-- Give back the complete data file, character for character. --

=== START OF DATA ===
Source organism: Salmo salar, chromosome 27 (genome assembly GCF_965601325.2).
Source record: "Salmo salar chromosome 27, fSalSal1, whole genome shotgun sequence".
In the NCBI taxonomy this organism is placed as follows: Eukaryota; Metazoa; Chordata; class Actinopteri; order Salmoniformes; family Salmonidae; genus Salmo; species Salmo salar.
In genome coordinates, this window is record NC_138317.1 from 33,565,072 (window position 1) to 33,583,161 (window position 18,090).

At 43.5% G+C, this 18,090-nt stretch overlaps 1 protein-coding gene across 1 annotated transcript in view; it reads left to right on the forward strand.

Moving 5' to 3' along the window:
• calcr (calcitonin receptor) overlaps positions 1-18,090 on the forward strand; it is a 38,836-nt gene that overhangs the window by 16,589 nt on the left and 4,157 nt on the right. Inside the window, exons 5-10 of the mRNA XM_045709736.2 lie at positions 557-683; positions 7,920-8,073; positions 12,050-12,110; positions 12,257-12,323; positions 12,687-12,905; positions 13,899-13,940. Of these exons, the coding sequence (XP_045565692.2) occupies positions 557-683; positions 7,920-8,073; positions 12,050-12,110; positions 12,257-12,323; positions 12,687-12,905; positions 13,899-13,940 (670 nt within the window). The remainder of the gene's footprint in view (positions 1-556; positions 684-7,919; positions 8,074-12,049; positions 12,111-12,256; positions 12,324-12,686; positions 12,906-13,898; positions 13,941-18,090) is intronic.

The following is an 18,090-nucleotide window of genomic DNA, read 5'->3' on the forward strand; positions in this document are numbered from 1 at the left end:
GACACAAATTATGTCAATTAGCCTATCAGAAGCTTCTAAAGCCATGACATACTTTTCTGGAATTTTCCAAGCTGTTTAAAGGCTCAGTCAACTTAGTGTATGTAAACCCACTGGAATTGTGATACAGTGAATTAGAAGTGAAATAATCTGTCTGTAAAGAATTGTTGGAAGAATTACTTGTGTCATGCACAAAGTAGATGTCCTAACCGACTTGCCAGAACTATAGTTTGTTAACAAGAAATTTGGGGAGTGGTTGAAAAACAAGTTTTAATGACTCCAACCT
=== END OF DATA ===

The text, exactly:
Source organism: Salmo salar, chromosome 27 (genome assembly GCF_965601325.2).
Source record: "Salmo salar chromosome 27, fSalSal1, whole genome shotgun sequence".
In the NCBI taxonomy this organism is placed as follows: Eukaryota; Metazoa; Chordata; class Actinopteri; order Salmoniformes; family Salmonidae; genus Salmo; species Salmo salar.
In genome coordinates, this window is record NC_138317.1 from 33,565,072 (window position 1) to 33,583,161 (window position 18,090).

At 43.5% G+C, this 18,090-nt stretch overlaps 1 protein-coding gene across 1 annotated transcript in view; it reads left to right on the forward strand.

Moving 5' to 3' along the window:
• calcr (calcitonin receptor) overlaps positions 1-18,090 on the forward strand; it is a 38,836-nt gene that overhangs the window by 16,589 nt on the left and 4,157 nt on the right. Inside the window, exons 5-10 of the mRNA XM_045709736.2 lie at positions 557-683; positions 7,920-8,073; positions 12,050-12,110; positions 12,257-12,323; positions 12,687-12,905; positions 13,899-13,940. Of these exons, the coding sequence (XP_045565692.2) occupies positions 557-683; positions 7,920-8,073; positions 12,050-12,110; positions 12,257-12,323; positions 12,687-12,905; positions 13,899-13,940 (670 nt within the window). The remainder of the gene's footprint in view (positions 1-556; positions 684-7,919; positions 8,074-12,049; positions 12,111-12,256; positions 12,324-12,686; positions 12,906-13,898; positions 13,941-18,090) is intronic.

The following is an 18,090-nucleotide window of genomic DNA, read 5'->3' on the forward strand; positions in this document are numbered from 1 at the left end:
GACACAAATTATGTCAATTAGCCTATCAGAAGCTTCTAAAGCCATGACATACTTTTCTGGAATTTTCCAAGCTGTTTAAAGGCTCAGTCAACTTAGTGTATGTAAACCCACTGGAATTGTGATACAGTGAATTAGAAGTGAAATAATCTGTCTGTAAAGAATTGTTGGAAGAATTACTTGTGTCATGCACAAAGTAGATGTCCTAACCGACTTGCCAGAACTATAGTTTGTTAACAAGAAATTTGGGGAGTGGTTGAAAAACAAGTTTTAATGACTCCAACCT